Development Gets Boring? Software development can be broken down into five distinct phases. When things are going smoothly, it’s easy to ignore all the work that goes into these steps and focus on the parts that you enjoy more.
But when something goes wrong, these processes become much more important to discuss and understand, especially if it means you can prevent them from happening again in the future.
This article will cover each of these five phases and identify the boring parts of software development that no one wants to talk about but everyone needs to understand.
When you first start a project, before you even write a single line of code, is where most projects fail. Having an organized and well-managed environment is crucial; without that, it can be difficult to even get started.
Setting up a good working space and making sure you have everything you need are all important steps in getting started on a software development project. The better set up your computer is, and the more organized your notes are, will make writing code that much easier down the road.
Maintaining the environment
Every developer has a list of things they’d rather not think about: things like configuring your development environment and logging out of many services. In fact, it’s very likely that you spend more time configuring and maintaining your dev environment than actually writing code.
And let’s face it: These are some pretty boring tasks! But maintaining your development environment is an integral part of any project. It may be boring but a good development process will have these tasks baked into your everyday routine so you don’t have to think about them when you need to focus on something else.
Getting your head in the right space
Starting out on a project can be exciting, but it’s important not to burn yourself out right away. There are boring parts the stuff that takes hours and hours to get through but is necessary for long-term success.
It can be overwhelming, but if you break down your goals into manageable steps you can enjoy completing each step as it comes instead of dreading it. For example, if you want to create a new website but don’t have any experience coding, you could make a list like
Breakdowns and fixes
Most software developers know that we have a lot of boring tasks. For example, maintaining existing code and doing bug fixes are not as fun as coming up with new features and working on exciting problems.
But when we decide which tasks to work on next, sometimes we forget about these boring (but important) parts and focus too much on new shiny things, or worse, neglect them altogether. When do we really need to fix a bug? And what exactly is needed in our codebase before it gets released?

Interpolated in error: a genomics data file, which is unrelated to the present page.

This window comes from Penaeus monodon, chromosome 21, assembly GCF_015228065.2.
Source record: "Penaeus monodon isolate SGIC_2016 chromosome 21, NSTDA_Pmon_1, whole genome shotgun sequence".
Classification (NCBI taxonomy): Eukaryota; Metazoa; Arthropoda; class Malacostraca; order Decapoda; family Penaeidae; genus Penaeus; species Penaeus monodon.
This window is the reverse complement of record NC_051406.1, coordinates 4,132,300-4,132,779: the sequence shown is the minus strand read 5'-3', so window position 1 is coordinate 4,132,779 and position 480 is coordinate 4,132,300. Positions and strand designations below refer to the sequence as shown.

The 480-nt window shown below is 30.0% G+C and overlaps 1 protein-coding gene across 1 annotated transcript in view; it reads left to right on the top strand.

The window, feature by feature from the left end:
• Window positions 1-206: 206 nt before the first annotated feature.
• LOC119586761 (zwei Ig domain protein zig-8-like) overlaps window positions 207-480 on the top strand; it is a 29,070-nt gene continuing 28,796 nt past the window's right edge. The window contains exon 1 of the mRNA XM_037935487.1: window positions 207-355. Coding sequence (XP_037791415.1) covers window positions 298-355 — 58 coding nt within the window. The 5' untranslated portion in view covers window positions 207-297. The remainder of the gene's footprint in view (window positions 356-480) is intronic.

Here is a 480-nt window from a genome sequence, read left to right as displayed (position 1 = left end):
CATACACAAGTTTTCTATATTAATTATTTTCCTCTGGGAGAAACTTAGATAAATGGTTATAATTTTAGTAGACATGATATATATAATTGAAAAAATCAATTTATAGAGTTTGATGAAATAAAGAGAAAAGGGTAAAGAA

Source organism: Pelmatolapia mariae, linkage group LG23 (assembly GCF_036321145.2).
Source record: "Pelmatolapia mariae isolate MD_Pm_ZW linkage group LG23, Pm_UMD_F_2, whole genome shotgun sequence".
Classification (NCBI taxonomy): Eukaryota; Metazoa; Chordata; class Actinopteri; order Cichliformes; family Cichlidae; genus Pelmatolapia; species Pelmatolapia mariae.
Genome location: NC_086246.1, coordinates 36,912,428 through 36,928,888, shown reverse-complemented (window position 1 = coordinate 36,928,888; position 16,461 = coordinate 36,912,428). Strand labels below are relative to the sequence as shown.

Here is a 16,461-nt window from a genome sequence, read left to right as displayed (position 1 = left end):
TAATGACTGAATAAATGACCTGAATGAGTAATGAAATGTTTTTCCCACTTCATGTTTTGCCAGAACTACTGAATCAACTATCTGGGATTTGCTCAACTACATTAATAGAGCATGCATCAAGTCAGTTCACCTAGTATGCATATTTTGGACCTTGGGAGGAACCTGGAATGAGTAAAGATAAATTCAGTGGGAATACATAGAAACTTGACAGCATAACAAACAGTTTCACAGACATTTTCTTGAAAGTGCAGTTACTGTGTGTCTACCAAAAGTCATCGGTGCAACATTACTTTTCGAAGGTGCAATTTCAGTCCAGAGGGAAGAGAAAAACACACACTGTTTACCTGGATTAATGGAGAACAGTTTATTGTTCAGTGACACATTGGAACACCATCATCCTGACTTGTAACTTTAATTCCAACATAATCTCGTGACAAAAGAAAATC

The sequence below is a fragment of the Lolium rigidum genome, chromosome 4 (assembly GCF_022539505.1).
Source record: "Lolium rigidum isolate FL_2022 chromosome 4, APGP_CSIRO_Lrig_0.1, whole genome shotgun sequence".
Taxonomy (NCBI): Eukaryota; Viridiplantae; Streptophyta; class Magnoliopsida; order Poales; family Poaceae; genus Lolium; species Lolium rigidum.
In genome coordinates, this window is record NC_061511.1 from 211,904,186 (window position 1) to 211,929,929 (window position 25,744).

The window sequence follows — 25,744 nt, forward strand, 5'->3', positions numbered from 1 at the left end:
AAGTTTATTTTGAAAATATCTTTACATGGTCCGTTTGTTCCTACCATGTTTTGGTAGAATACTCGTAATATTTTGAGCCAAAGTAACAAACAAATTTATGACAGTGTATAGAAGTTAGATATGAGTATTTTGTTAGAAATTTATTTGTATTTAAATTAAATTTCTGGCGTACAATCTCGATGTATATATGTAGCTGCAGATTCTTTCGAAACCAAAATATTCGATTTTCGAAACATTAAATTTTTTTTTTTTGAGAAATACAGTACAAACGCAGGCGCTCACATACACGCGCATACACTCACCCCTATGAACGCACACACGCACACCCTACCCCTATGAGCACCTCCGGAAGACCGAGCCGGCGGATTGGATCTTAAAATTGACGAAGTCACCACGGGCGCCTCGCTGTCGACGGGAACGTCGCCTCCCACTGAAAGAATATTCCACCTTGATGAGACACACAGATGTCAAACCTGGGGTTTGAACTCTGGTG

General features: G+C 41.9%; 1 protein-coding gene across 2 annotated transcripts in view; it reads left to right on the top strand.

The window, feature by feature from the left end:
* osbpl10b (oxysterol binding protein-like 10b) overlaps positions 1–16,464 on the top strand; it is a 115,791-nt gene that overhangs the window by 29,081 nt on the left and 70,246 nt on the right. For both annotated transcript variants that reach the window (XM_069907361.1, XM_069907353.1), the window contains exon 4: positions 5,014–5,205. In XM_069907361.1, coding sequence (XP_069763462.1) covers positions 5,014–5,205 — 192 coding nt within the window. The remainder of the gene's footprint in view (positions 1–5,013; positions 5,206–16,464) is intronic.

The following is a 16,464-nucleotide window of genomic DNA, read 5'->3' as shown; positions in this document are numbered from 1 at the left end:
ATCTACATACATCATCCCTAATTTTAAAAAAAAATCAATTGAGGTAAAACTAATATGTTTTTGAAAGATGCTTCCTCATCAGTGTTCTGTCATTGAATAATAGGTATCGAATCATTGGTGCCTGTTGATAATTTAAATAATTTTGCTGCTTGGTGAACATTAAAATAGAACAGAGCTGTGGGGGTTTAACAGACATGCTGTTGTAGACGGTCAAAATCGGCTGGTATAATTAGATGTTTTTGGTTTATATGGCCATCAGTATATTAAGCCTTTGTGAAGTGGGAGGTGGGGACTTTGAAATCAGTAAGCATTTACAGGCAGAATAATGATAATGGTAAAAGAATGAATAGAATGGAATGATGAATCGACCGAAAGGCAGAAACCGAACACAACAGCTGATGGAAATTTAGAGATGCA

This post will explore different kinds of bugs, their impact on an organization, and how you can decide which ones deserve more attention than others.
Gotchas and other frustrations
There’s more to being a developer than just sitting at your desk and writing code. From documentation and testing to adding support for new languages or devices, there are lots of important jobs that go along with development.
Unfortunately, many developers don’t want these jobs they end up in charge due to their seniority within an organization or because no one else wants them. But should you take them on? The answer is yes and no yes because it’s crucial that they get done, but also because these parts can be where you find some opportunities for job satisfaction.
In software development, there’s no shortage of meetings. You’ll have sprint planning meetings and product meetings. Your team will conduct peer reviews and Scrum standups.
The list goes on and it can get tedious for people working in other parts of your company or organization who have less at stake in each department’s processes and outputs.
You should make sure that everyone on your team is setting an example for good meeting etiquette by avoiding these common pitfalls
Doing more with less
As a programmer, you’re likely familiar with YAGNI (You Aren’t Gonna Need It). While that mantra is great in theory, it may not always work in practice. The question then becomes: when do you break from YAGNI?
Well, it depends. In many cases, an extra hour spent doing up-front planning can save you hours down the road (or prevent a nightmarish bug!).
There are certain processes where skipping over important steps can lead to more technical debt than necessary. For example, designing for testability and readability early on in development helps eliminate obstacles down the road as does establishing conventions and patterns. Check this one also here.